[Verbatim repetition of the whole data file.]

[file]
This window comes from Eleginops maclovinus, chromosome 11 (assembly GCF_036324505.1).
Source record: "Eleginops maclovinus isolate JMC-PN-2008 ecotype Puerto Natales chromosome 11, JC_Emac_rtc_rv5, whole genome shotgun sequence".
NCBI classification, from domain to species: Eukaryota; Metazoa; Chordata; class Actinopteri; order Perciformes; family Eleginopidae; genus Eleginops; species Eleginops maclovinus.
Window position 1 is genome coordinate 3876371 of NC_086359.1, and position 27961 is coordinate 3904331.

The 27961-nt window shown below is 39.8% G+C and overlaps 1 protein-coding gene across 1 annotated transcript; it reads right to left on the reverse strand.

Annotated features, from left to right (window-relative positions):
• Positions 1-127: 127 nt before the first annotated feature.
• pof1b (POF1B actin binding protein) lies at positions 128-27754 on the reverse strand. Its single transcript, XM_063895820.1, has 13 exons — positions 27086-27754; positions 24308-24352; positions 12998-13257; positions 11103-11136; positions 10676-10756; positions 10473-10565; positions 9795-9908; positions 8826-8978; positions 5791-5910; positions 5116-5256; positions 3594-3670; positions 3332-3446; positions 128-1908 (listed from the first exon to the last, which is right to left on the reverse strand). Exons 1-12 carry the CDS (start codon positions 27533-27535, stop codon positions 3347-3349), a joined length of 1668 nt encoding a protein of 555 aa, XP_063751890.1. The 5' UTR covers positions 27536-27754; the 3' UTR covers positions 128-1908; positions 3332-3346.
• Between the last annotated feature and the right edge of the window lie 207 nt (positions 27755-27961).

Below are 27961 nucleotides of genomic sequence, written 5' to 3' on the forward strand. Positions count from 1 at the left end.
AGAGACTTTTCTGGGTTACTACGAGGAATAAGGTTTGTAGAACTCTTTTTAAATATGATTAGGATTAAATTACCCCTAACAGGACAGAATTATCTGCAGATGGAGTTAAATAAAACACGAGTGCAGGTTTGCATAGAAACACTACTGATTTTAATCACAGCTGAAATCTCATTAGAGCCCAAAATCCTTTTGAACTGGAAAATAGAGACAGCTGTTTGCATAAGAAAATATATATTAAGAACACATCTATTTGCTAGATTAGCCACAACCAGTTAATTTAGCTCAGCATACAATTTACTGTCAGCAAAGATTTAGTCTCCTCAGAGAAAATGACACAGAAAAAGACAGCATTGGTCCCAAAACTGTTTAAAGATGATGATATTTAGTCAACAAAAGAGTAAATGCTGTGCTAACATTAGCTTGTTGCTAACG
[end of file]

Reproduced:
This window comes from Eleginops maclovinus, chromosome 11 (assembly GCF_036324505.1).
Source record: "Eleginops maclovinus isolate JMC-PN-2008 ecotype Puerto Natales chromosome 11, JC_Emac_rtc_rv5, whole genome shotgun sequence".
NCBI classification, from domain to species: Eukaryota; Metazoa; Chordata; class Actinopteri; order Perciformes; family Eleginopidae; genus Eleginops; species Eleginops maclovinus.
Window position 1 is genome coordinate 3876371 of NC_086359.1, and position 27961 is coordinate 3904331.

The 27961-nt window shown below is 39.8% G+C and overlaps 1 protein-coding gene across 1 annotated transcript; it reads right to left on the reverse strand.

Annotated features, from left to right (window-relative positions):
• Positions 1-127: 127 nt before the first annotated feature.
• pof1b (POF1B actin binding protein) lies at positions 128-27754 on the reverse strand. Its single transcript, XM_063895820.1, has 13 exons — positions 27086-27754; positions 24308-24352; positions 12998-13257; positions 11103-11136; positions 10676-10756; positions 10473-10565; positions 9795-9908; positions 8826-8978; positions 5791-5910; positions 5116-5256; positions 3594-3670; positions 3332-3446; positions 128-1908 (listed from the first exon to the last, which is right to left on the reverse strand). Exons 1-12 carry the CDS (start codon positions 27533-27535, stop codon positions 3347-3349), a joined length of 1668 nt encoding a protein of 555 aa, XP_063751890.1. The 5' UTR covers positions 27536-27754; the 3' UTR covers positions 128-1908; positions 3332-3346.
• Between the last annotated feature and the right edge of the window lie 207 nt (positions 27755-27961).

Below are 27961 nucleotides of genomic sequence, written 5' to 3' on the forward strand. Positions count from 1 at the left end.
AGAGACTTTTCTGGGTTACTACGAGGAATAAGGTTTGTAGAACTCTTTTTAAATATGATTAGGATTAAATTACCCCTAACAGGACAGAATTATCTGCAGATGGAGTTAAATAAAACACGAGTGCAGGTTTGCATAGAAACACTACTGATTTTAATCACAGCTGAAATCTCATTAGAGCCCAAAATCCTTTTGAACTGGAAAATAGAGACAGCTGTTTGCATAAGAAAATATATATTAAGAACACATCTATTTGCTAGATTAGCCACAACCAGTTAATTTAGCTCAGCATACAATTTACTGTCAGCAAAGATTTAGTCTCCTCAGAGAAAATGACACAGAAAAAGACAGCATTGGTCCCAAAACTGTTTAAAGATGATGATATTTAGTCAACAAAAGAGTAAATGCTGTGCTAACATTAGCTTGTTGCTAACG